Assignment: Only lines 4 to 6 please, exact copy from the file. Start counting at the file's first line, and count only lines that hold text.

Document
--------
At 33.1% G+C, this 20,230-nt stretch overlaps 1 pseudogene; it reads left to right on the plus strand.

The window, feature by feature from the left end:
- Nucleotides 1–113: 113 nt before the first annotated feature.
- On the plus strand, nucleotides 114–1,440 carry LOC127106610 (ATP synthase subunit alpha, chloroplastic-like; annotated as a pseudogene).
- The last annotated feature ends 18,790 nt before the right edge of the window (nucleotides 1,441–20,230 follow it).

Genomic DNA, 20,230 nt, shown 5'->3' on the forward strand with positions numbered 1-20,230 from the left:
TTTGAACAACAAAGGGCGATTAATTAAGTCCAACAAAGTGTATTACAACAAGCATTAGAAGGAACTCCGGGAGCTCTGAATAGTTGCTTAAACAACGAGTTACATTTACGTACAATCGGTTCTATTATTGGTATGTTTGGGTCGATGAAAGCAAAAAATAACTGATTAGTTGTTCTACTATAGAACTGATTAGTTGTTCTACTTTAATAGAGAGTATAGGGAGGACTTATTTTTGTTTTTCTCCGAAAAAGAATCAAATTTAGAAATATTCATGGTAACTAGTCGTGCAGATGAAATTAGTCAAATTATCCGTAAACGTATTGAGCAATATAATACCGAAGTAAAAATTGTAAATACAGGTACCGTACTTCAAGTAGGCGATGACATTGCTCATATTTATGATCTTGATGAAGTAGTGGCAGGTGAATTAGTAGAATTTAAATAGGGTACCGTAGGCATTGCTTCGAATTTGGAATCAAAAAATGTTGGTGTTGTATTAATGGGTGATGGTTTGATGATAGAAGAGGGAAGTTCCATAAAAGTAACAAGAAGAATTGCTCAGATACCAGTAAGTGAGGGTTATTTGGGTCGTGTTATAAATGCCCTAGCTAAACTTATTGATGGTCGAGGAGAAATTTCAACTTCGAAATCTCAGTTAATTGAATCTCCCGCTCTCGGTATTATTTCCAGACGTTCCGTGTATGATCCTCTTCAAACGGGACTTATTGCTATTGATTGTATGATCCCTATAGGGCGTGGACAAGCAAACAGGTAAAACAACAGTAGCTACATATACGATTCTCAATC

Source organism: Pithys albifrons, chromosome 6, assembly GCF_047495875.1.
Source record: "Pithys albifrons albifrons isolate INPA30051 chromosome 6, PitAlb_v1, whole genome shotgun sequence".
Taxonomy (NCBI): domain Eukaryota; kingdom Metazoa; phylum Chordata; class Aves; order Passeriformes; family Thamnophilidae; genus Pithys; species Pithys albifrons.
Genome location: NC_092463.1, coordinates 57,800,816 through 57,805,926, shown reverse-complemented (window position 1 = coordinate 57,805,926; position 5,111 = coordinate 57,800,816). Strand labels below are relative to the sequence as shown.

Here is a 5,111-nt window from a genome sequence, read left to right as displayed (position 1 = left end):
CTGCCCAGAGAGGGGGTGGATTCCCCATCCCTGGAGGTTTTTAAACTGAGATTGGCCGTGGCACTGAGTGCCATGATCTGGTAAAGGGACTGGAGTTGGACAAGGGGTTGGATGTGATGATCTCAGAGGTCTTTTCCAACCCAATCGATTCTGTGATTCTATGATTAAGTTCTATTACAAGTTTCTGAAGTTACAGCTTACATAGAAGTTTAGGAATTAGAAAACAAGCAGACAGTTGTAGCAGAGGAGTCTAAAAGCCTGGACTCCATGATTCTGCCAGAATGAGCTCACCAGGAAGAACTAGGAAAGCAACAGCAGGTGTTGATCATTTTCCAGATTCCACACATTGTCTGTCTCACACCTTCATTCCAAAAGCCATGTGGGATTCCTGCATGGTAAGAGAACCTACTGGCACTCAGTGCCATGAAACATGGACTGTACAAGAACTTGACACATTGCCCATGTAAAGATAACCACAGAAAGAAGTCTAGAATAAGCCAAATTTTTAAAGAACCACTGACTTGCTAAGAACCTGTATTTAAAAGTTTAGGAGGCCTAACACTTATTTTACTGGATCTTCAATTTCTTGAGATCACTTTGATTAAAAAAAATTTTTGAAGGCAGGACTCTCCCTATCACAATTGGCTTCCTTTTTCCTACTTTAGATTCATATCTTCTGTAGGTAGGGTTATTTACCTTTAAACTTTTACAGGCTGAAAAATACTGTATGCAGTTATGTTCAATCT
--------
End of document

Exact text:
- On the plus strand, nucleotides 114–1,440 carry LOC127106610 (ATP synthase subunit alpha, chloroplastic-like; annotated as a pseudogene).
- The last annotated feature ends 18,790 nt before the right edge of the window (nucleotides 1,441–20,230 follow it).

Genomic DNA, 20,230 nt, shown 5'->3' on the forward strand with positions numbered 1-20,230 from the left: